Daily Archives: November 19, 2006

The Talent Series VIII: Talent Acquisition Strategies

Back in June, Aberdeen Group released The Talent Acquisition Strategies Benchmark Report: Sourcing and Assessing the Best of the Best that address the criticality of investing in a talent acquisition strategy as a way to identify, attract, and engage high performers given that today’s organizations are facing a market with not enough qualified employees to fill necessary job roles, i.e. The Talent Crunch.

According to Aberdeen, talent acquisition involves the planning, sourcing, assessing, hiring and on-boarding of top talent. Sourcing candidates is a way to identify and attract qualified individuals whether they are actively looking or not and assessment involves the skills tests and behavioral assessments necessary to evaluate the ability of the candidate in a given role.

As usual, Aberdeen found that there is a sharp distinction between best performing companies who are tackling the talent crunch and average players who have done little more than adopt a talent mindset. Best performing companies distinguish themselves by leveraging technology to manage the sourcing, assessment, and hiring process and creating long-term strategic plans for talent acquisition that:

  • improve their corporate brand
  • create a pool of qualified candidates
  • improve their strategic workforce planning
  • utilize technology

As proof that a talent acquisition strategy works, Aberdeen offers us the following statistic: 59% of high performing companies have increased their overall workforce performance after implementation of a talent acquisition strategy compared to 41% of industry average and 33% of laggard companies.

The report found that Job Boards and Employment Websites are number one – with companies spending over 80% of their talent acquisition budget on job boards and company employment websites (according to the Enterprise Talent Management study), which is probably due to the fact that job boards have an increase in the quality of hire (48%), a decrease in the cost per hire (38%), and time per hire (44%).

Furthermore, the report found that 90% of Best in Class companies have aligned talent acquisition to their company’s overall strategic plan. Furthermore, best-in-class companies have a yearly hiring management plan that covers all hiring levels and includes contingent plans for unanticipated hiring needs.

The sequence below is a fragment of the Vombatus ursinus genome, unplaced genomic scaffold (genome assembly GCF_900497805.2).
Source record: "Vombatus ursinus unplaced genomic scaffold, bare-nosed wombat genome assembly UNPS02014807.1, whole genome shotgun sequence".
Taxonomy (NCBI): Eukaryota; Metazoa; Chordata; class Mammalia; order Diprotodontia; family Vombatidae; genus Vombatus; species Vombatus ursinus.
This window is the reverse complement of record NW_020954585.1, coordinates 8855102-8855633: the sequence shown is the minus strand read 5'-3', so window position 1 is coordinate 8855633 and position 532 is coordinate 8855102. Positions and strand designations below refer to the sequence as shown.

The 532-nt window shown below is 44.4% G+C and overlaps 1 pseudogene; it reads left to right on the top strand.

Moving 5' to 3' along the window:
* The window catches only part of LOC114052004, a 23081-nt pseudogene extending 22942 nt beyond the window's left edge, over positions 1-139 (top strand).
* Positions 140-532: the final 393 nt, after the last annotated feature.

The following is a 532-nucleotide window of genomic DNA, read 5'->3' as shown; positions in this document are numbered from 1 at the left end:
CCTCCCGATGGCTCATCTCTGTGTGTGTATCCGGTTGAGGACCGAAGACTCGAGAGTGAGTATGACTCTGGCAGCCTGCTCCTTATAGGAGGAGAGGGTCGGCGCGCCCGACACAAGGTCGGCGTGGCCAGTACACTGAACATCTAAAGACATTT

The Aberdeen report offers the following recommendations for action:

  • align talent acquisition strategy with the overall corporate strategic plan
  • measure workforce performance based on quality of hire over cost per hire and time per hire
  • recognize that “one size does not fit all”: what works for talent acquisition in one company might not work for every company
  • eliminate paper and spreadsheet based processes and use technology solutions
  • focus on a long-term plan for talent acquisition
  • manage the whole workforce

These are all good recommendations, but you should also note the following:

  • job boards and employment sites are great, but with their increasing popularity you need to remember that the same candidates they deliver to you will also be delivered to dozens of your peers, so make sure you have a compelling brand to fall back on
  • your best channel will always be referrals from your own top employees, make sure to track each and every one – even if a candidate referred to you is not available now, or not the right candidate for the position you need to fill today, it does not mean that she will not be available tomorrow or the best fit for the next position that opens up
  • metrics are good, but positions filled with highly capable individuals are better – and it’s really hard to measure “quality” (on the other hand, productivity is often more easily captured if you make a product or bill a service)
  • although spreadsheets are not the best solution, don’t throw away Excel just yet – a good product will integrate with Excel and save your staff from having to learn a new interface (and save you training time and dollars)
  • one size may not fit all, but that doesn’t mean you shouldn’t at least explore ideas that have worked for other firms – sometimes only a few small tweaks are required